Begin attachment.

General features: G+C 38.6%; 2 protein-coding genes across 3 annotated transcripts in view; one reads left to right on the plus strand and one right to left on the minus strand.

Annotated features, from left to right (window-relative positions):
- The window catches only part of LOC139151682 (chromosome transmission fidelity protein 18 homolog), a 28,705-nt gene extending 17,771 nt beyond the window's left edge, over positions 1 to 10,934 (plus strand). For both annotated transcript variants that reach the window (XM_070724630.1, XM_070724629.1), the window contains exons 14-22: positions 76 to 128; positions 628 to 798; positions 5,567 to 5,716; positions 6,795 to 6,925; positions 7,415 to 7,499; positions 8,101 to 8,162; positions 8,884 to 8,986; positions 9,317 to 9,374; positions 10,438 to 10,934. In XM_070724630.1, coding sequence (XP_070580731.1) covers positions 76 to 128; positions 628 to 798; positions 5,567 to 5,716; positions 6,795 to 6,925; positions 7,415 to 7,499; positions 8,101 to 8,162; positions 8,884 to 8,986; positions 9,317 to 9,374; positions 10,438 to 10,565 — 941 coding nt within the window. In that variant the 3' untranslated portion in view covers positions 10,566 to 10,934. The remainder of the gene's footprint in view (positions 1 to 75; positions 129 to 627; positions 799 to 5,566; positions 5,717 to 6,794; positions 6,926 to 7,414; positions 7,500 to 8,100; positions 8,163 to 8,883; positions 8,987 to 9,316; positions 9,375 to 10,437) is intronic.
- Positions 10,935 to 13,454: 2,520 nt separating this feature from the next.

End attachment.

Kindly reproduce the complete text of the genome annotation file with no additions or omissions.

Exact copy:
General features: G+C 38.6%; 2 protein-coding genes across 3 annotated transcripts in view; one reads left to right on the plus strand and one right to left on the minus strand.

Annotated features, from left to right (window-relative positions):
- The window catches only part of LOC139151682 (chromosome transmission fidelity protein 18 homolog), a 28,705-nt gene extending 17,771 nt beyond the window's left edge, over positions 1 to 10,934 (plus strand). For both annotated transcript variants that reach the window (XM_070724630.1, XM_070724629.1), the window contains exons 14-22: positions 76 to 128; positions 628 to 798; positions 5,567 to 5,716; positions 6,795 to 6,925; positions 7,415 to 7,499; positions 8,101 to 8,162; positions 8,884 to 8,986; positions 9,317 to 9,374; positions 10,438 to 10,934. In XM_070724630.1, coding sequence (XP_070580731.1) covers positions 76 to 128; positions 628 to 798; positions 5,567 to 5,716; positions 6,795 to 6,925; positions 7,415 to 7,499; positions 8,101 to 8,162; positions 8,884 to 8,986; positions 9,317 to 9,374; positions 10,438 to 10,565 — 941 coding nt within the window. In that variant the 3' untranslated portion in view covers positions 10,566 to 10,934. The remainder of the gene's footprint in view (positions 1 to 75; positions 129 to 627; positions 799 to 5,566; positions 5,717 to 6,794; positions 6,926 to 7,414; positions 7,500 to 8,100; positions 8,163 to 8,883; positions 8,987 to 9,316; positions 9,375 to 10,437) is intronic.
- Positions 10,935 to 13,454: 2,520 nt separating this feature from the next.